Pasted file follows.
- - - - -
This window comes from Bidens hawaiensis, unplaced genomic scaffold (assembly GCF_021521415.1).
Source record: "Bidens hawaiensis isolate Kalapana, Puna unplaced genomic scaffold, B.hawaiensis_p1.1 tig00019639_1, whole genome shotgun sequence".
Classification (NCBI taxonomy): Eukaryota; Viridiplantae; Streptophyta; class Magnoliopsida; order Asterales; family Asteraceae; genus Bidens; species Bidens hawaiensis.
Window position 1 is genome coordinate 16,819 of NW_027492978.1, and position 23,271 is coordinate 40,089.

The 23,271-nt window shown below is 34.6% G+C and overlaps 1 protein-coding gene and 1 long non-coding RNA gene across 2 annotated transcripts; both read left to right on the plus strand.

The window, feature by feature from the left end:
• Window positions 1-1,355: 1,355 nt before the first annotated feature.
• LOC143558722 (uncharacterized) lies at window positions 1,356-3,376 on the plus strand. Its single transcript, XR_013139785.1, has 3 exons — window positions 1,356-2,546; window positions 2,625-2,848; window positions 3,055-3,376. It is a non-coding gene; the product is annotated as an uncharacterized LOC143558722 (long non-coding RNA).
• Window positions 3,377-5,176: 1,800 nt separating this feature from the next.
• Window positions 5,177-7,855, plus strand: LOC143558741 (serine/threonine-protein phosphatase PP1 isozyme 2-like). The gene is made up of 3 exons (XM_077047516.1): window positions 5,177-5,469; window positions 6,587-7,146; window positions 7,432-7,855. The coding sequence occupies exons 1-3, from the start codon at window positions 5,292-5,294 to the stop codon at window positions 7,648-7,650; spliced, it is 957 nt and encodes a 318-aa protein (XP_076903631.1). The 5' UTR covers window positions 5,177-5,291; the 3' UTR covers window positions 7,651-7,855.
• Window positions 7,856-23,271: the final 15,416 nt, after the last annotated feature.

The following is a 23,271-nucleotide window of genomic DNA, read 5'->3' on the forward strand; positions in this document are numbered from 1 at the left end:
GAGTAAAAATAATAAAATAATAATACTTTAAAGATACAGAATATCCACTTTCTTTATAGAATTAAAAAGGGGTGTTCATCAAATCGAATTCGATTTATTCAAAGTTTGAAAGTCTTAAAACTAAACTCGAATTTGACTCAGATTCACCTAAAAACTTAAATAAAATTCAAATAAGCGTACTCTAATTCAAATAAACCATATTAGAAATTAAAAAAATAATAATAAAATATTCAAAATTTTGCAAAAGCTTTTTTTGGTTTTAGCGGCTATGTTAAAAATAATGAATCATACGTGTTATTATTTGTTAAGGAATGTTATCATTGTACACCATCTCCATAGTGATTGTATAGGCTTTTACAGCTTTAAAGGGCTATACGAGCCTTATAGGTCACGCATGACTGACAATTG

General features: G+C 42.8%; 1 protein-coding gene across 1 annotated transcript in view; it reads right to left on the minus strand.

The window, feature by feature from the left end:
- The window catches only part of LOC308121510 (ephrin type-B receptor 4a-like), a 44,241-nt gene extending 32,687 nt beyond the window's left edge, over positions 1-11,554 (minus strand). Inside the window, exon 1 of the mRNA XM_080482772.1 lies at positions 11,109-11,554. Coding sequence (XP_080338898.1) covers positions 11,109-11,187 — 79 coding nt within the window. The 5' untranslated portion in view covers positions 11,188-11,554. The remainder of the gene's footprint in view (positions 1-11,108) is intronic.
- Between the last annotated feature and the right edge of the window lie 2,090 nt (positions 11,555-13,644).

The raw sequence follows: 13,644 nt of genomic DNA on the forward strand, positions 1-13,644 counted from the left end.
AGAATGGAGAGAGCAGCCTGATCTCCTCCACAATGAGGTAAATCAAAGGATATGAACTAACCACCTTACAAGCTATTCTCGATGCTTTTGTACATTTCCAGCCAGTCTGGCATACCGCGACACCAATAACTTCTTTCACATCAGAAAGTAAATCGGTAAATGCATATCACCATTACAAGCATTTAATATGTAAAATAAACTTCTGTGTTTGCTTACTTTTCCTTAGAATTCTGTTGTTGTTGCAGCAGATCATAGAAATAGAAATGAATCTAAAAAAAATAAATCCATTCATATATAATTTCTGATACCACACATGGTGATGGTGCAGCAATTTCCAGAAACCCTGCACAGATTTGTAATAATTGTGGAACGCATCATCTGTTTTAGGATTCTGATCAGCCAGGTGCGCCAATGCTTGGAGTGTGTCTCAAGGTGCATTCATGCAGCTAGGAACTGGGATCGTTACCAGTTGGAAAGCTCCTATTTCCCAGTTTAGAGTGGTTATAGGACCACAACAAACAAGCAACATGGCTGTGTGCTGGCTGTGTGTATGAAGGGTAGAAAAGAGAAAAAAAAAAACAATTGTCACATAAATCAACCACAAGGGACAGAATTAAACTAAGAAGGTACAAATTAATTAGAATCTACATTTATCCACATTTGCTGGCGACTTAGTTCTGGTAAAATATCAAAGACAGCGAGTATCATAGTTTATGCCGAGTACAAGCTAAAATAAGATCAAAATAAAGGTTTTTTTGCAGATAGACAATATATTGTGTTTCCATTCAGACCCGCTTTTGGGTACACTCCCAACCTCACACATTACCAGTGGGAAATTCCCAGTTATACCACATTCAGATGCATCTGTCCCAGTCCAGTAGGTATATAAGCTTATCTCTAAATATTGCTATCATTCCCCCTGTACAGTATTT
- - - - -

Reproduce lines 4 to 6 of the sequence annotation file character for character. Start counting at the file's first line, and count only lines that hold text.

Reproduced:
Window position 1 is genome coordinate 16,819 of NW_027492978.1, and position 23,271 is coordinate 40,089.

The 23,271-nt window shown below is 34.6% G+C and overlaps 1 protein-coding gene and 1 long non-coding RNA gene across 2 annotated transcripts; both read left to right on the plus strand.

The window, feature by feature from the left end: